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Communicating the value of UX Design.

Presh Onyee
Oct 31, 2017 · 4 min read

As user experience designers we think and act differently. We belong to a field where we seem to be the only ones that understand what we really do. We work across various teams, collaborate, communicate and share ideas in the simplest forms to make good decisions.

Our job title is not straightforward. “I’m a chef”, “I’m an accountant”, “I’m a lawyer”, etc are pretty straightforward. Tell someone you are a lawyer, there is a good chance he/she understands what you do. You can hardly get off with “I’m a UX designer.” Amongst friends and family members, you often hear “what is that your job about again?” You have to explain, again, and again.

It is the peculiarity of our work. 90% of the work of being a UX designer is evangelism.

More important than mere communication, how do we communicate the value of design and what we do? On the surface, few people understand the true value of design. The concept of user experience is abstract, you cannot tell what user experience is, you can only show.

The challenge to communicate the value of user experience lies in getting clients to understand the benefits of a user-driven process. Explaining the benefits of user experience and customer-centered thinking may not be enough to convince a CEO/shareholder it is worth the effort even if the benefits match the company’s goals and values. Evangelizing UX is a continuous process.

As a UX designer, you are tied to fighting for the user and achieving the company’s goal. The main goal of companies/shareholders is to make money. Focus on customers is the surest, most direct way to make money. A customer-centric approach and thinking is the start in the right direction.

Share the story of your desired outcomes, the opportunities that both design thinking and customer-centric understanding could bring to the company as users engage with products and services. What will the company look like if it achieved your goals? How will the users be impacted? Your story needs to draw people in, it has to be dramatic, emotional, engaging and still retain the core of its message.

Data wins arguments. It helps for solid and strong reasoning. To drive home your point, data should be part of your arsenal. Do your own homework. Don’t wait for approval to do research, carry out tests and present your results.

It is natural for people to react to past experiences and results. Past success on even small projects is really important. When you demonstrate the success of successive projects or on a small part of a big project, the company’s culture can shift to embrace UX and customer-centered design and thinking.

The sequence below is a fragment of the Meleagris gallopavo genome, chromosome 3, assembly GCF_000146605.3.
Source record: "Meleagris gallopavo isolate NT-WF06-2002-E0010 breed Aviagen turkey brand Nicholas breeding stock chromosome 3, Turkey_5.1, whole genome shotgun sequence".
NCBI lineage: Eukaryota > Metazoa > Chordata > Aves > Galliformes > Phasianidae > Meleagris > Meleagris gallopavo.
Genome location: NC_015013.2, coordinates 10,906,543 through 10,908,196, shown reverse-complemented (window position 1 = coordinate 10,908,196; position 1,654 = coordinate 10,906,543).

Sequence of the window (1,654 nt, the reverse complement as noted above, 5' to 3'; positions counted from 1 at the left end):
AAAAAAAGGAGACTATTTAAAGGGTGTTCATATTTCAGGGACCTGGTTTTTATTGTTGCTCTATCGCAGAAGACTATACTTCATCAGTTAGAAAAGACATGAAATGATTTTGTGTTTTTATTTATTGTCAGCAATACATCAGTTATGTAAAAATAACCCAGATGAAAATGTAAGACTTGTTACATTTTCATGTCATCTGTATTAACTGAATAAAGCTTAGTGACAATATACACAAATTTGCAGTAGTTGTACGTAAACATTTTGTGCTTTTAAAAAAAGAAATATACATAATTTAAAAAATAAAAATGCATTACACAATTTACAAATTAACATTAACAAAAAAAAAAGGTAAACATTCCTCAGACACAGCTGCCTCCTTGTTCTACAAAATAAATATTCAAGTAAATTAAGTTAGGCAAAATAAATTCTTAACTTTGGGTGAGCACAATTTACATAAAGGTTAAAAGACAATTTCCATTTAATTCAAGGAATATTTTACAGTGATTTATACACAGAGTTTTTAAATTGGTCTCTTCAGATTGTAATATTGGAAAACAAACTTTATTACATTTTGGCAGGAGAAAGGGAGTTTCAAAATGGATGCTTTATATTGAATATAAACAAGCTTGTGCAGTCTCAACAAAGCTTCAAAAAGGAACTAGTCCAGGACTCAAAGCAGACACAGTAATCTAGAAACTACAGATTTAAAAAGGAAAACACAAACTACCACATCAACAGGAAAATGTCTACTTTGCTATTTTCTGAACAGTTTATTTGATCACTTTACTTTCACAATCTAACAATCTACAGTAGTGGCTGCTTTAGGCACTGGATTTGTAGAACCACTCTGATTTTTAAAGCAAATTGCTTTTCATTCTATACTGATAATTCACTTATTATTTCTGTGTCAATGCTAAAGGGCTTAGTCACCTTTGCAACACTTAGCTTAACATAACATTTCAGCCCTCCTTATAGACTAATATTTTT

Success likes company (association), when others see a change in thinking/design and the results one small change could bring, they’d begin to respond positively. When you have a team of evangelists who like the new way of doing things, the organizational magic happens.

Many CEOs and shareholders see things from their perspective, anything different may seem intimidating to them. To deal with these kinds of people requires empathy, a must have for UX designers. Either you put yourself in their shoes, or you put your shoes on their legs.

Evangelism and communication is not a one-way lane. The reason most of us find it difficult is because we do not really listen. We listen to respond.

To lead someone into a UX mindset, you’d have to listen more than just to respond.

At times, our ideas may seem abstract to the next person. It doesn’t help when we keep talking, describing and narrating to communicate such ideas. A sketchbook or marker board may still not be enough to convey such ideas. At this point, it is best to create a quick prototype either low or high fidelity. It’s stressful, and may even be a waste of time and effort, but it does go a long way to make things come to life and best communicate your ideas. Most of the time, it will be worth it.

Thanks a lot 😊 for reading. I appreciate your time.

This story is published in Noteworthy, where thousands come every day to learn about the people & ideas shaping the products we love.

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